Monday, January 19, 2015

Batgirl #38 - A Review

It isn't often that a comic manages to change my opinion of it in one issue but Batgirl #38 managed this task. Ironically, it did this by trying to defend its new direction on a metatextual level.  It seems I was willing to forgive this title its flaws until it began pointing them out, like a nervous homeowner during a tour of their house.

The book opens with a scene of Barbara Gordon enjoying her new-found celebrity status as the defender of Gotham's Burnside district. This doesn't sit well with Dinah Lance (aka Black Canary), who is currently crashing on her couch and still harboring a grudge over Barbara accidentally burning down her hideout. It's a long story...

To cut that long story short, Dinah acts as a proxy for the critics of Batgirl's new direction. She points out that Babs is no longer the studious bookworm she once was and that Babs has apparently forgotten all about her former best friend and roommate, Alysia.  Babs counters that there's nothing wrong with her wanting to have fun and enjoy herself after everything she's been through recently and tells Dinah to get out of her life if she's going to act like this.

The hell of it is, Dinah is right. Babs IS acting childish and is totally out of character.  And the rest of the issue showcases not only how Dinah is right about Barbara's changed personality but how the detractors of this title have been 100% right about everything else.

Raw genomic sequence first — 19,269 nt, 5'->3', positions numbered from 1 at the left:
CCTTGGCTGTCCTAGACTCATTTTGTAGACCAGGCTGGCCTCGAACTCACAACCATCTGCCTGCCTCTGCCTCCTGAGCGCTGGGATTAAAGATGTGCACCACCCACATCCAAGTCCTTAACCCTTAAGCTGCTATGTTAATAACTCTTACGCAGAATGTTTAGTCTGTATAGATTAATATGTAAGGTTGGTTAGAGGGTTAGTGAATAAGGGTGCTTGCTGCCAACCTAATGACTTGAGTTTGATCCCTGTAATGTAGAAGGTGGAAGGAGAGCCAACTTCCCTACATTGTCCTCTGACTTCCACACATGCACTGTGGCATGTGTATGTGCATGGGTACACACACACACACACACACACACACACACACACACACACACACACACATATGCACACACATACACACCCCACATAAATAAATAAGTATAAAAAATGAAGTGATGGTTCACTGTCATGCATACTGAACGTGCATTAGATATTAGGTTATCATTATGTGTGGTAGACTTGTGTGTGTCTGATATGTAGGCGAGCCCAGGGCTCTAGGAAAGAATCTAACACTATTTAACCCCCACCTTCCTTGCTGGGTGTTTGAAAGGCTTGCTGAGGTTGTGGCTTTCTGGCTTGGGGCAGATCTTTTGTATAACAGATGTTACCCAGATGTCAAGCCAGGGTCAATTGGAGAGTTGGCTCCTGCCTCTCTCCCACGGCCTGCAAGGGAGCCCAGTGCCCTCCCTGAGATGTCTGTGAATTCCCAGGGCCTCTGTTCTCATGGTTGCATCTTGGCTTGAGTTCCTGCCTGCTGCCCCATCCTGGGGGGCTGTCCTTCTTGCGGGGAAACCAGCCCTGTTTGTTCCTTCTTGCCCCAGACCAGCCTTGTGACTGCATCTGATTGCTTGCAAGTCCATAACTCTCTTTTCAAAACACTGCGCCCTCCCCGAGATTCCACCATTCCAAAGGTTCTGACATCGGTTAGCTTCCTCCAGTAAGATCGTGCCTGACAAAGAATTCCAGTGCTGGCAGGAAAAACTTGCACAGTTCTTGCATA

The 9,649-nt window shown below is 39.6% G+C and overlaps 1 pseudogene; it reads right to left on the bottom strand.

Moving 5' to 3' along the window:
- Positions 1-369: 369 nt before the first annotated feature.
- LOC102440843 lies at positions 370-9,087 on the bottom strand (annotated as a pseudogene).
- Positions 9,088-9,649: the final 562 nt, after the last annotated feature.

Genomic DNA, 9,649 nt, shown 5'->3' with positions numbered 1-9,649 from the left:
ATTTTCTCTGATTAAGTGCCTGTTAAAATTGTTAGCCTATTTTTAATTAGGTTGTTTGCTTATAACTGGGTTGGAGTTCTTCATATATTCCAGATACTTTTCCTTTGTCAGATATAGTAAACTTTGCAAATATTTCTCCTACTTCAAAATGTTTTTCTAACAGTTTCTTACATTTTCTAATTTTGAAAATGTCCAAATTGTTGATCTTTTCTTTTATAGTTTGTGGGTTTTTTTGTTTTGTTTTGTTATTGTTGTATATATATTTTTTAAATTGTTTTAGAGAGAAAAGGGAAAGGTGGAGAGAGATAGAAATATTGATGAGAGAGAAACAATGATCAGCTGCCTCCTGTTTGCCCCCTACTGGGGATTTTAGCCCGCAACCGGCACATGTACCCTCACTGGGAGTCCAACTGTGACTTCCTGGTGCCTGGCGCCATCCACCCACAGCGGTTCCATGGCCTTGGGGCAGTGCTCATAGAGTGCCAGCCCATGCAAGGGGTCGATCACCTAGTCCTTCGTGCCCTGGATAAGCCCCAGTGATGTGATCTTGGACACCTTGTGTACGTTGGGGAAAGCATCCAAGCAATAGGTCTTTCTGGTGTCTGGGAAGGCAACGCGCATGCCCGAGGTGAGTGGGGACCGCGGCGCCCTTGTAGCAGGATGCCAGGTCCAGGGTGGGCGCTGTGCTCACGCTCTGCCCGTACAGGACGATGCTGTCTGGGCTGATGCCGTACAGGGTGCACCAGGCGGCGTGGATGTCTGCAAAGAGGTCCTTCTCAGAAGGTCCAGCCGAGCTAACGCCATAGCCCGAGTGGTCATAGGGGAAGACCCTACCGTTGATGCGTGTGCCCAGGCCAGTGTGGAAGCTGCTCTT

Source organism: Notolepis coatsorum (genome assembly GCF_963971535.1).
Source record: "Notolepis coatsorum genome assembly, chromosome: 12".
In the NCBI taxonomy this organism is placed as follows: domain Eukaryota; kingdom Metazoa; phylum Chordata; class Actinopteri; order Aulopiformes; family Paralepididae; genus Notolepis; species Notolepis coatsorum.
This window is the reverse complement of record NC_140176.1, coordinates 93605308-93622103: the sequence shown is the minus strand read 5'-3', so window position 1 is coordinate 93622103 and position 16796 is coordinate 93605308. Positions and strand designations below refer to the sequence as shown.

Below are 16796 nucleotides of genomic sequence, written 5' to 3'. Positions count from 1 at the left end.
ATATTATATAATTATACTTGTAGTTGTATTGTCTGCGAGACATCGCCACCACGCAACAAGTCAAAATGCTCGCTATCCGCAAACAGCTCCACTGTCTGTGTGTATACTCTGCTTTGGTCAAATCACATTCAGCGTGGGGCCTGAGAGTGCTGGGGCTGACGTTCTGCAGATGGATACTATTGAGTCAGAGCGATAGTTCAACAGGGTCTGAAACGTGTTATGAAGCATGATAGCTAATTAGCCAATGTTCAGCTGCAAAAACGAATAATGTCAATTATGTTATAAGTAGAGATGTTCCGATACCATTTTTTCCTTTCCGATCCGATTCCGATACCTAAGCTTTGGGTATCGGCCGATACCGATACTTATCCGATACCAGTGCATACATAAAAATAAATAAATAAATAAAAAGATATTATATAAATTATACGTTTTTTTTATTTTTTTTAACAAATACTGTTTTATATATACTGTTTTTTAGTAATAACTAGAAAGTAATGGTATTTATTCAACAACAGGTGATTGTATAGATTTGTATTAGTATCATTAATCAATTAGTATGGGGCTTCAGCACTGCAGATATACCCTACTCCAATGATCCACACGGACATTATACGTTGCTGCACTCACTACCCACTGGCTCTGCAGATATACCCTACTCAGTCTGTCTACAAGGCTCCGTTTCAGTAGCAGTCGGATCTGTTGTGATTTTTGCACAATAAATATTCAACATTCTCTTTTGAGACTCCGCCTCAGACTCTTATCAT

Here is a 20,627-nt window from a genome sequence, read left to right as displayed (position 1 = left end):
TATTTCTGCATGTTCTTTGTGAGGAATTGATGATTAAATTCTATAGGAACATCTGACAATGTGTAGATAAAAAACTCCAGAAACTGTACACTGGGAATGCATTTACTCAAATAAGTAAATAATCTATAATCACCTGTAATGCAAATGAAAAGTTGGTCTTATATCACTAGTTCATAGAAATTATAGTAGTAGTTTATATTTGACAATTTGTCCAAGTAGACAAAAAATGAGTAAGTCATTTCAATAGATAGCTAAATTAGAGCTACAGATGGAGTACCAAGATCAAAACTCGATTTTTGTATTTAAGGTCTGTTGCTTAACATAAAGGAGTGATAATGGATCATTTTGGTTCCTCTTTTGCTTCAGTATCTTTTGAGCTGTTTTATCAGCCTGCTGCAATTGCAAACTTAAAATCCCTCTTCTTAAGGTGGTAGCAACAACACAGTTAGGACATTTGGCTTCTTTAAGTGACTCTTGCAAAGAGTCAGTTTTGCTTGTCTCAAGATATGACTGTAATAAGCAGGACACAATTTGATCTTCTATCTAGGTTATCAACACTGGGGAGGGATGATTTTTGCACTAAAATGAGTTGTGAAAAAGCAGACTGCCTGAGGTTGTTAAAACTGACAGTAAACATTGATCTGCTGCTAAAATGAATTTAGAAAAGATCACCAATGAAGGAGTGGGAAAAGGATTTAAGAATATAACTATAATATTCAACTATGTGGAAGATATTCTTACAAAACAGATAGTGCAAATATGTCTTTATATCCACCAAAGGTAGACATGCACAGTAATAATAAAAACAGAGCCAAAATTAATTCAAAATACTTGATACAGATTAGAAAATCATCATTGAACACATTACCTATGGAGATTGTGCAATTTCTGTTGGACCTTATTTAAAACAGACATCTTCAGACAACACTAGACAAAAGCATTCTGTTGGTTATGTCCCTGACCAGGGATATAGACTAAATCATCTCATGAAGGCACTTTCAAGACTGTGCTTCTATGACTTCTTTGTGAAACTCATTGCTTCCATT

This book is not about Barbara Gordon. The Barbara Gordon I know and love would never be as stupid and short-sighted as the heroine in this bat costume we see in this issue. With all the horrible things going on in Gotham, who does this Batgirl choose to focus on?  Some rich douche-bag who - while a douche-bag who commits numerous petty crimes and then gets off because he's rich and famous - is ultimately less responsible for the destruction that occurs than Barbara.

In the middle of this, I realized that while many detractors of this title have focused on Barbara abandoning the one friend she had during the Gail Simone run, nobody has made the same complaint about Barbara's love life.  Whatever happened to Ricky Gutierrez - the ex street thug gone good Barbara began seeing during Simone's run?  Apparently he's been abandoned for Officer Powell - a goody two-shoes cop who hates vigilantes like Barbara hates clowns.

While I may grouse about the writing, I have no such complaints about the artwork of Babs Tarr.  Her energetic style is a perfect complement to the story. I just wish she had better material to work with.

The crazy thing is that there is a story I'd like to read in this comic but it isn't about Barbara Gordon learning a Very Important Lesson about popularity being fleeting and power needing to be used responsibly.  I want to read a comic about Dinah Lance trying to rebuild her life and getting a gig singing for a rock band. And if Brenden Fletcher and Cameron Stewart ever elect to tell that story, I'll be the first in line for that book.

As it is, I think I'm done with Batgirl for now.  There are good stories to tell about a newbie heroine who learns from her mistakes and I wish Brenden Fletcher and Cameron Stewart would tell them. I just wish they used a heroine besides Barbara Gordon to do it.

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